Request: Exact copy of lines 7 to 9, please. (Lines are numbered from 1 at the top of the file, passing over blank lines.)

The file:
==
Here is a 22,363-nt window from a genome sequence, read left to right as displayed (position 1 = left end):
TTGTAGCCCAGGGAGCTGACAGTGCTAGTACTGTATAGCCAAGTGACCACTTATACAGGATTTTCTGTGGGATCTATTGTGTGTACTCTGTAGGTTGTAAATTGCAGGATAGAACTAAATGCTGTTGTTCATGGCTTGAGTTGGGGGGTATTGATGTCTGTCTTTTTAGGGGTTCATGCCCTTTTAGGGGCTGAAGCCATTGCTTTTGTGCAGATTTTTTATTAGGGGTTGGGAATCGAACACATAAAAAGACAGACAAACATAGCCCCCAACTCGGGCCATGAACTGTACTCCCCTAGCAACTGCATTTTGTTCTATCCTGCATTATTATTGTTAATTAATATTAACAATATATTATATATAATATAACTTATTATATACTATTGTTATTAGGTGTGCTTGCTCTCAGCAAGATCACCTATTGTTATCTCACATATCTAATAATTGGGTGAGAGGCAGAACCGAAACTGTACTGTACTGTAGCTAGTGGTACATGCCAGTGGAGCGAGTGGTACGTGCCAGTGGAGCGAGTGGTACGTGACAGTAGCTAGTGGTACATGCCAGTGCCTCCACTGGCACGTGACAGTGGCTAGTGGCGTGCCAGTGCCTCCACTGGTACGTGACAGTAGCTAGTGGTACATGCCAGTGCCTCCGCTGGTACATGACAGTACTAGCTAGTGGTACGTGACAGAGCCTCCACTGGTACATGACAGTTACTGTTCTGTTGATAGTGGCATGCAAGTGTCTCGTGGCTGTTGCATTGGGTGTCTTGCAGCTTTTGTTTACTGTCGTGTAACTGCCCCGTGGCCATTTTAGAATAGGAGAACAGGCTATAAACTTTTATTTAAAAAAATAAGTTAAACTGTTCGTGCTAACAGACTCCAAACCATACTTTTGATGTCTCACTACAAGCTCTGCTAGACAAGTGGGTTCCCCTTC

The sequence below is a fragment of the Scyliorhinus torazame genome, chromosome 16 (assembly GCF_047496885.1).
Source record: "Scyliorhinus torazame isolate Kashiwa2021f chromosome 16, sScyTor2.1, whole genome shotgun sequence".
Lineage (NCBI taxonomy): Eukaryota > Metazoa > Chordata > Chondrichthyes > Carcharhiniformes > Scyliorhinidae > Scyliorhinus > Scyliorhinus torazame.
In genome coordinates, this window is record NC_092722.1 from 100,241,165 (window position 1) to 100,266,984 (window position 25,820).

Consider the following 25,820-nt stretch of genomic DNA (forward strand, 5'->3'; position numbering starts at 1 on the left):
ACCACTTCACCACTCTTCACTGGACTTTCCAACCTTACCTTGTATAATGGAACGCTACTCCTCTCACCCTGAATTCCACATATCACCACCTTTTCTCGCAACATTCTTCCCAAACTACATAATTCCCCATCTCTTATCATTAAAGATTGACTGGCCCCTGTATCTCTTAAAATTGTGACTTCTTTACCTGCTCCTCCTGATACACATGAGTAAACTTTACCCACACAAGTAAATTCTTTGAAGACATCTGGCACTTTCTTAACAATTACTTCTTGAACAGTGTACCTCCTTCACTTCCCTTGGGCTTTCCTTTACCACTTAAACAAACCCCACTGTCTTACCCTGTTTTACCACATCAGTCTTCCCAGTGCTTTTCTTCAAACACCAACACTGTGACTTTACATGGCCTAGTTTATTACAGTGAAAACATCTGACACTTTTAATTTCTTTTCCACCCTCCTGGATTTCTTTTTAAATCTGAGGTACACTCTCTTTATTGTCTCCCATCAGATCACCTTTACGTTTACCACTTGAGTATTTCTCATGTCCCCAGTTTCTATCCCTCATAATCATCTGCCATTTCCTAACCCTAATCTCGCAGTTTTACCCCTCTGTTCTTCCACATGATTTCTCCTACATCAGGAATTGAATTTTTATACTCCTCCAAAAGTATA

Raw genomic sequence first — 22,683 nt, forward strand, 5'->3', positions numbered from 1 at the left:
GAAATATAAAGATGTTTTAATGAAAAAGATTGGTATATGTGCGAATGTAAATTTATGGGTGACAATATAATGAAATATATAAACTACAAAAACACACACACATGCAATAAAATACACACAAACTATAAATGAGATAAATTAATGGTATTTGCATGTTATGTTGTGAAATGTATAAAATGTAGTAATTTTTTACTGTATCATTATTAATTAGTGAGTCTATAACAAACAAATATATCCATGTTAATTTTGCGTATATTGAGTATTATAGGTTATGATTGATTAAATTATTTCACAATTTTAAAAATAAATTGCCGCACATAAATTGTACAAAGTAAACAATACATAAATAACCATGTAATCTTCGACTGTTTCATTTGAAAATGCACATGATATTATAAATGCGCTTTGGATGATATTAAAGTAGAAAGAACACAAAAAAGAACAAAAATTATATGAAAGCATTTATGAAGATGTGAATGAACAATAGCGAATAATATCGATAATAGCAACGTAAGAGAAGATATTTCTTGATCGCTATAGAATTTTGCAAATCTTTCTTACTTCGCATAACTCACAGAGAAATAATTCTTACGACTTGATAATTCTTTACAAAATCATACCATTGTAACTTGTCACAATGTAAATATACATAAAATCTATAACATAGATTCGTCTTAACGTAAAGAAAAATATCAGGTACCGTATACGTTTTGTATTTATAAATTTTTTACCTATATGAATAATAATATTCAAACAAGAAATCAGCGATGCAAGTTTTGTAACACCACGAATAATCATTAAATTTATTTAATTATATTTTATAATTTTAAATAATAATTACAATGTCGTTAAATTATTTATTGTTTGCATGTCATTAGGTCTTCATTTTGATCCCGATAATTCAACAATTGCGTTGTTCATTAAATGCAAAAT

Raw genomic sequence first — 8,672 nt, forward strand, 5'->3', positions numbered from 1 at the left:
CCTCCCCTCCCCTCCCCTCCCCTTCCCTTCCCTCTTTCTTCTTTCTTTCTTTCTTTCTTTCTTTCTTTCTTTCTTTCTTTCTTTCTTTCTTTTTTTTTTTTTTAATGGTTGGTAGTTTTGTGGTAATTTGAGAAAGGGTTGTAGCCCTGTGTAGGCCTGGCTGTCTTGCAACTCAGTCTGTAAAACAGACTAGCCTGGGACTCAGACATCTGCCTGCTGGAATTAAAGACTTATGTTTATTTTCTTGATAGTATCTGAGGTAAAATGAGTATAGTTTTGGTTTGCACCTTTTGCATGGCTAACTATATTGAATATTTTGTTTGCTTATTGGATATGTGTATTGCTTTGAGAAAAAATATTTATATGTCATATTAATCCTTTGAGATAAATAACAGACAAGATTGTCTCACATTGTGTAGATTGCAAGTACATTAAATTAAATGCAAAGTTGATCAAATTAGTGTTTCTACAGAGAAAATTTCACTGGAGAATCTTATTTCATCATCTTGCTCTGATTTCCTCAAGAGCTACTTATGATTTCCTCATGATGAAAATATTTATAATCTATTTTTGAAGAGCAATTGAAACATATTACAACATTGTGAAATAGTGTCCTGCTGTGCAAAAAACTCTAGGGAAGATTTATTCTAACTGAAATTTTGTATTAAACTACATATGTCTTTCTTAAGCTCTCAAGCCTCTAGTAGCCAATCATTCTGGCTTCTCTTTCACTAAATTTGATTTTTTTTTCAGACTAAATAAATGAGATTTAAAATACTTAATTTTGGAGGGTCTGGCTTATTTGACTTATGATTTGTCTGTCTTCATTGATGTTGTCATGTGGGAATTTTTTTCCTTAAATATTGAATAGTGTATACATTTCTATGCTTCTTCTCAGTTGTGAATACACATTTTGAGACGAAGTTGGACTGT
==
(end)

Consider the following 25,820-nt stretch of genomic DNA (forward strand, 5'->3'; position numbering starts at 1 on the left):
ACCACTTCACCACTCTTCACTGGACTTTCCAACCTTACCTTGTATAATGGAACGCTACTCCTCTCACCCTGAATTCCACATATCACCACCTTTTCTCGCAACATTCTTCCCAAACTACATAATTCCCCATCTCTTATCATTAAAGATTGACTGGCCCCTGTATCTCTTAAAATTGTGACTTCTTTACCTGCTCCTCCTGATACACATGAGTAAACTTTACCCACACAAGTAAATTCTTTGAAGACATCTGGCACTTTCTTAACAATTACTTCTTGAACAGTGTACCTCCTTCACTTCCCTTGGGCTTTCCTTTACCACTTAAACAAACCCCACTGTCTTACCCTGTTTTACCACATCAGTCTTCCCAGTGCTTTTCTTCAAACACCAACACTGTGACTTTACATGGCCTAGTTTATTACAGTGAAAACATCTGACACTTTTAATTTCTTTTCCACCCTCCTGGATTTCTTTTTAAATCTGAGGTACACTCTCTTTATTGTCTCCCATCAGATCACCTTTACGTTTACCACTTGAGTATTTCTCATGTCCCCAGTTTCTATCCCTCATAATCATCTGCCATTTCCTAACCCTAATCTCGCAGTTTTACCCCTCTGTTCTTCCACATGATTTCTCCTACATCAGGAATTGAATTTTTATACTCCTCCAAAAGTATA

Raw genomic sequence first — 22,683 nt, forward strand, 5'->3', positions numbered from 1 at the left: